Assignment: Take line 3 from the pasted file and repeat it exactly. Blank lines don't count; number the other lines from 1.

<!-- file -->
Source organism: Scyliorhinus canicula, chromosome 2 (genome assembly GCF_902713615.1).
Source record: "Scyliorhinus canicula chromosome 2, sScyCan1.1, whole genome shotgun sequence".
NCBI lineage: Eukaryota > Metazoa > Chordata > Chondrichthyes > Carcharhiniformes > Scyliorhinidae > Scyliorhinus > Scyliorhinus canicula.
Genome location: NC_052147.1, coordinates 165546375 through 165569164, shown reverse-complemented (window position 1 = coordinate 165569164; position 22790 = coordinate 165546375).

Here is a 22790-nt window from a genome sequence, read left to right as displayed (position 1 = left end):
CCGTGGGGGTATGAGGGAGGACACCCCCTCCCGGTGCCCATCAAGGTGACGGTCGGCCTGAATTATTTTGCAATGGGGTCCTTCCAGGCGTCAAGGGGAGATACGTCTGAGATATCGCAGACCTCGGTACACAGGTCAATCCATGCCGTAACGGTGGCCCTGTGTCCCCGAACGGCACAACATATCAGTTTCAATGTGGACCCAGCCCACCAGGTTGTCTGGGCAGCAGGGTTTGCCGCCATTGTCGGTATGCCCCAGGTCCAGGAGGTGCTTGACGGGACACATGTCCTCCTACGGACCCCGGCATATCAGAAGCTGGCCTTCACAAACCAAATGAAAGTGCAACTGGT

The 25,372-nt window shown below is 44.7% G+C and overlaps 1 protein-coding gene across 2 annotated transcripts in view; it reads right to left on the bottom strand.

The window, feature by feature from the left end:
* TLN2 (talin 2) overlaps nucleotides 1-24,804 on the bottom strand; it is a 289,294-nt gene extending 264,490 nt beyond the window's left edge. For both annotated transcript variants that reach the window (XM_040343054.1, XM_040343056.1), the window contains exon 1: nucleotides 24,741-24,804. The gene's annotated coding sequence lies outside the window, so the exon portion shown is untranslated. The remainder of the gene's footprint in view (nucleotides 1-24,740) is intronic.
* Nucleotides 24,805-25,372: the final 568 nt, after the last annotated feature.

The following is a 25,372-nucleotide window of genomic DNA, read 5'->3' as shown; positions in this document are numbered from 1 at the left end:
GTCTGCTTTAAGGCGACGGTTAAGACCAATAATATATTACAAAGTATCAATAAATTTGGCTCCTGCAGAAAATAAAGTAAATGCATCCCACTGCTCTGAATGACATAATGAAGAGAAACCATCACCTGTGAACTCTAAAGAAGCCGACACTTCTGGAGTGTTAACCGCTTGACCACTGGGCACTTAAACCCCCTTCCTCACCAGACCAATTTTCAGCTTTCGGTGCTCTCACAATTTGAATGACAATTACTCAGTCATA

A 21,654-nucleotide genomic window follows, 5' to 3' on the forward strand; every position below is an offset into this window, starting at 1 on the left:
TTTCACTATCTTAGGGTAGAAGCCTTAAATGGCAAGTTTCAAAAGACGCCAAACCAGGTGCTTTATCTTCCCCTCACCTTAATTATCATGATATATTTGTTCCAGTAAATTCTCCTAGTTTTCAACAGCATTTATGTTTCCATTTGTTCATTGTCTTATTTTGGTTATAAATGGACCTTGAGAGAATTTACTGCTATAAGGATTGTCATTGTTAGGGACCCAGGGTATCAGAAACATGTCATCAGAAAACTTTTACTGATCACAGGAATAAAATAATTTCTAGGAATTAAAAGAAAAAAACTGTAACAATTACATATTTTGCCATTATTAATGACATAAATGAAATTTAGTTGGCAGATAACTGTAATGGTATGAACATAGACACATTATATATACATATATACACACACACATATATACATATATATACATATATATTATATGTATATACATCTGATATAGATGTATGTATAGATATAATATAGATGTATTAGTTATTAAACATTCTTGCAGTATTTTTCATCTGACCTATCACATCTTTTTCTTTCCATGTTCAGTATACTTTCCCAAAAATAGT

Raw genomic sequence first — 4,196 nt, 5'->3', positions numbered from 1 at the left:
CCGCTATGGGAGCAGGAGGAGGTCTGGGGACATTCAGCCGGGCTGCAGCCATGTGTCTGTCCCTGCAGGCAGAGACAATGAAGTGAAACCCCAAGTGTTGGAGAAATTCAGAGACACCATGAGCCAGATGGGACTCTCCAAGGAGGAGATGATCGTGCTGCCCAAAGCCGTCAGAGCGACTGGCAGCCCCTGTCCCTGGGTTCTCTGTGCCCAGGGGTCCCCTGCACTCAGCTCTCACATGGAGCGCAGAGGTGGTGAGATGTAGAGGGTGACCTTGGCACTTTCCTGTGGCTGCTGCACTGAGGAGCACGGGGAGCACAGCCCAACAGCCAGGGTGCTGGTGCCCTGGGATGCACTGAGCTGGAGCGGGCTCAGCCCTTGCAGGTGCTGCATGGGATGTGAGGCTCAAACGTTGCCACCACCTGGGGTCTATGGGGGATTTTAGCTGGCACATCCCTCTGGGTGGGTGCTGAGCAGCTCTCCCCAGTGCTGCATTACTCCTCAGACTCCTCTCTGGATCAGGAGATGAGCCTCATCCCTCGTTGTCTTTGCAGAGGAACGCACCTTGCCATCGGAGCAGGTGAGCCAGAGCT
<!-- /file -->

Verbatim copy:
NCBI lineage: Eukaryota > Metazoa > Chordata > Chondrichthyes > Carcharhiniformes > Scyliorhinidae > Scyliorhinus > Scyliorhinus canicula.